Why is fluoride important?
Fluoride’s a natural mineral found in many foods and water. Every day, minerals are added and lost from a tooth’s enamel through two processes: demineralization and remineralization. Minerals are lost (demineralization) from the enamel layer when acids attack it.
Minerals such as fluoride, calcium and phosphate are redeposited (remineralization) to the enamel from the foods and waters. Too much demineralization without enough remineralization to repair the enamel layer leads to tooth decay.
How does fluoride prevent tooth decay?
Fluoride helps by making the tooth more resistant to acid attacks from plaque bacteria and sugars. It also reverses early decay. In children under 6 years of age, fluoride becomes incorporated into the development of permanent teeth, making it difficult for acids to demineralize the teeth. Fluoride also helps speed remineralization and disrupts acid production in the teeth of both children and adults.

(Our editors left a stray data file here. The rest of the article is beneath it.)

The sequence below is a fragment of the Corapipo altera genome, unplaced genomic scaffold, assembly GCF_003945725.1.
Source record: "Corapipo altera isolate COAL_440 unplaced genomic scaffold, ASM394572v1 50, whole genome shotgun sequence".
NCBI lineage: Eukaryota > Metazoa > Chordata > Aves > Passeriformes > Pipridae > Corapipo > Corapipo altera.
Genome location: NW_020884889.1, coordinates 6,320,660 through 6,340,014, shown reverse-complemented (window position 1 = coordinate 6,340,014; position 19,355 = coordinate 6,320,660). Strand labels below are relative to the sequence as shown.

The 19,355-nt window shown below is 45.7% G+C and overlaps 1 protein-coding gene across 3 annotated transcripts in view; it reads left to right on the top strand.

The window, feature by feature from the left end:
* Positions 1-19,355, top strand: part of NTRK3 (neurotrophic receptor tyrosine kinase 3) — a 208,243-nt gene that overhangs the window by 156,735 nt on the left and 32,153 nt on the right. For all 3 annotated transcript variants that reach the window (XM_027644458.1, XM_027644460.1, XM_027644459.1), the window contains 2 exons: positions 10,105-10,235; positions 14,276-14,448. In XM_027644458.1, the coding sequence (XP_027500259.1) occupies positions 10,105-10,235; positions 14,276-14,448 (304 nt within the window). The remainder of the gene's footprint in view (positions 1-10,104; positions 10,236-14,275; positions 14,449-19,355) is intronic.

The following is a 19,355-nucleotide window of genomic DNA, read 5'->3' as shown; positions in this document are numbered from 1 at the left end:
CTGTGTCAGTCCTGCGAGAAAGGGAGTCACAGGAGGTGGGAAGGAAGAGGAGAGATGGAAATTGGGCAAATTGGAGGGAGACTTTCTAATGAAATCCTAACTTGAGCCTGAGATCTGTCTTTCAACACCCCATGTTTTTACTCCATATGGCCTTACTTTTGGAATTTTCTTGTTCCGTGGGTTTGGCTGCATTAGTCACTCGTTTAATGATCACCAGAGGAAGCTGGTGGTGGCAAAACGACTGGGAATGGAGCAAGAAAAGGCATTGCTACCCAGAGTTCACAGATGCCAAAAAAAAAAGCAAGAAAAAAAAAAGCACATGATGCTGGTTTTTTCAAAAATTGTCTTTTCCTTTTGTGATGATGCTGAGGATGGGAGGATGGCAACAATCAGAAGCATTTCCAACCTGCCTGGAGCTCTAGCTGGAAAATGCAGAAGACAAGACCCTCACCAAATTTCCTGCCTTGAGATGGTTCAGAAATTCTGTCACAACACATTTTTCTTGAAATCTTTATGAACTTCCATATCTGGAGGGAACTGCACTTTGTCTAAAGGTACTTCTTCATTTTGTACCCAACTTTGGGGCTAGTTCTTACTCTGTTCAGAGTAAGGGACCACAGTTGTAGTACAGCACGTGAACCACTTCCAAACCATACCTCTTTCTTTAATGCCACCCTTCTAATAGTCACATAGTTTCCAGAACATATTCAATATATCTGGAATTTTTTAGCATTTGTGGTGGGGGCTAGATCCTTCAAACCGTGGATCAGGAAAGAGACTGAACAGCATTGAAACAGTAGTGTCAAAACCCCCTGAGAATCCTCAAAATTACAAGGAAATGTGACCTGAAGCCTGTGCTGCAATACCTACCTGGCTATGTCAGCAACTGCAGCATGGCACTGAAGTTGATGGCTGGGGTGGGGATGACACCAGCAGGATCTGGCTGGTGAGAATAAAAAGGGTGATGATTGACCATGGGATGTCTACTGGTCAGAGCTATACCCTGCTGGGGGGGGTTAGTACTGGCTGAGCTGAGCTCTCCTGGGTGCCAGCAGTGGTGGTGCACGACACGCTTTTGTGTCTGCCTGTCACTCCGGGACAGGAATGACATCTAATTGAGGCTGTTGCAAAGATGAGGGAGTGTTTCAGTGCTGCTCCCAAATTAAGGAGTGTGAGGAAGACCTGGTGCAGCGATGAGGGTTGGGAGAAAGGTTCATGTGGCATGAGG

When’s fluoride intake most critical?
It’s definitely important for infants and children between the ages of 6 months and 16 years. This is when the primary and permanent teeth come in. However, adults benefit from fluoride, too. New research indicates that topical fluoride from toothpastes, mouth rinses, and fluoride treatments are as important in fighting decay as in strengthening developing teeth.
Where is fluoride available?
Fluoride’s found in foods and in water. It can also be directly applied to the teeth through fluoridated toothpastes and mouth rinses. Mouth rinses containing fluoride in lower strengths are available over-the-counter; stronger concentrations require a doctor’s prescription.